Most chimney repair companies offer estimates at no cost or obligation to their customers. Because minor chimney deterioration, when left unaddressed, can quickly turn into a major and expensive repair, it's a good idea to take advantage of these estimates so that you can stay informed about the condition of your chimney and make appropriate decisions regarding its maintenance.
What will the repair technician look for during the bidding process?
The chimney repair technician will typically start the inspection from your roof, examining the exterior chimney structure. There he will look for signs of cracking in the crown, which would allow water to penetrate and inflict damage on the chimney interior. He will look at the condition of the bricks, checking for signs of spalling (peeling) or other damage. He'll push on the mortar between the bricks, another common entry point for water, to see if it's dry or crumbly, and if so, how deep that condition extends.
He'll also look closely at the flashing (the sheet metal that commonly forms an L shape where the base of the chimney meets the roof, which prevents water from entering at this intersection). Step flashing, so called because it resembles stairs, is particularly vulnerable to water entry, because of its many overlapping seams.
Finally, he'll take a peek down the chimney itself to check the condition of the flue tiles. If deterioration is evident visually, a closer, Level 2 inspection may be recommended to look for further signs of damage. Also, if your chimney does not have a chimney cap, the technician will recommend one, as an uncapped chimney is essentially a hole in your roof.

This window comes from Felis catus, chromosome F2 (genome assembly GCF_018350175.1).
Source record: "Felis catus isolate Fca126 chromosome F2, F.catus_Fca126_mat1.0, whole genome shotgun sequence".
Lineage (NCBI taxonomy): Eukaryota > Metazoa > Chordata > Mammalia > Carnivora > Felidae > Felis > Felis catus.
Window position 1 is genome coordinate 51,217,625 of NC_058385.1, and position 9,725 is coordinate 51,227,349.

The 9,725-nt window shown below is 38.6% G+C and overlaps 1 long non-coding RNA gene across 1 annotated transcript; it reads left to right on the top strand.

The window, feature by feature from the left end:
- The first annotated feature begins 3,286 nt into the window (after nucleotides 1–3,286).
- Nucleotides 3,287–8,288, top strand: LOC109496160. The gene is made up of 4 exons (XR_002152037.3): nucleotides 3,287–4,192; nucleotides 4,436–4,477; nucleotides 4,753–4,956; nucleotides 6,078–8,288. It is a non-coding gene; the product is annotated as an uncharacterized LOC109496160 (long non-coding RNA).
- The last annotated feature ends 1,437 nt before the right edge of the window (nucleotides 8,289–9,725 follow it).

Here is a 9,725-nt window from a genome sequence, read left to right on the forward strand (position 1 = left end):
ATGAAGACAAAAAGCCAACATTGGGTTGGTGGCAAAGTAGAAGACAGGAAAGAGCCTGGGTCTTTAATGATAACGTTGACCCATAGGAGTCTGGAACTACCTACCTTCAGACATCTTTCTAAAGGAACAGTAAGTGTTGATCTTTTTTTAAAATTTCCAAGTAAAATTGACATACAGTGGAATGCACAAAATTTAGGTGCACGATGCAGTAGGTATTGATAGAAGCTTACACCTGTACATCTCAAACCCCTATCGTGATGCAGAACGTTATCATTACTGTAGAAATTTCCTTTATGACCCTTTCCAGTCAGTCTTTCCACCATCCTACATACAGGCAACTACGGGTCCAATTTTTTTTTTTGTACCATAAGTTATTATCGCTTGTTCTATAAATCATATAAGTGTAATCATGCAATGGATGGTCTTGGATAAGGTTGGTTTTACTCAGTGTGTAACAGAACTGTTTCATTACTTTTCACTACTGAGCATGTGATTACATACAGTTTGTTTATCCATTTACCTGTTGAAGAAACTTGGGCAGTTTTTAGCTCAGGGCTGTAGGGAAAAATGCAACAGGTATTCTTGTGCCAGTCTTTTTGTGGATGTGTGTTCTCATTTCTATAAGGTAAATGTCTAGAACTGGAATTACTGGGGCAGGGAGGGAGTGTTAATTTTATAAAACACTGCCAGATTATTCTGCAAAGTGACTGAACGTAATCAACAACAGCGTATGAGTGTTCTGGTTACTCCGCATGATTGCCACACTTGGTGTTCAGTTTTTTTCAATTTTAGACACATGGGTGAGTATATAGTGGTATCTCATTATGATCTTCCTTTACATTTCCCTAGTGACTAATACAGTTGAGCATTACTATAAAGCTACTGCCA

Down below, from inside your house, the technician will assess the condition of the firebox (a.k.a. the fireplace), again checking that the mortar and brick are intact. Any cracks bigger than the thickness of a nickel will need to be repaired with refractory cement, per Minnesota code.
What factors will affect the overall total of the final estimate?
Besides the obvious, like how much actual damage or deterioration your chimney suffers from, there are other factors that can play a role in the dollar amount indicated at the bottom of your estimate. One of those is the pitch of your roof. A higher-pitched roof means more risk and liability and could translate into a higher price tag. A related factor is how much scaffolding, if any, the technician will need to complete the job. Also, if your chimney is comprised of elaborate, expensive, or hard-to-find bricks, the cost may be reflected in your estimate, and in some cases, an alternate pattern may be suggested.
Should I plan to be present during the technician's visit?
Although not always necessary, it is ideal if the homeowner can be present during the inspection/bidding process, to allow for the back-and-forth that chimney repair discussions often entail. The technician can provide detailed explanations, work samples, photos, etc. more easily in person than through a screen. This interaction will also allow the customer to assess qualifications and the technician to build trust.
How long is a repair estimate valid?
The typical length of validity for a chimney repair estimate is no longer than a year. Once a chimney shows signs of deterioration, unaddressed that deterioration worsens over time and becomes more costly—thus the expiration date. But more importantly, with every freeze-thaw cycle, chimney damage is significantly amplified, because of the expansion and contraction of water during this process, and the extremely detrimental effect it has on the integrity of the bricks, mortar, and flue tiles.
Chimney repair work is seasonal, of course, and companies tend to get busy fairly early in the spring, so if you want to be the first on the list, consider calling them later winter to get on their schedule.
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Many thanks to our chimney repair technician Joe R for lending his expertise to this article.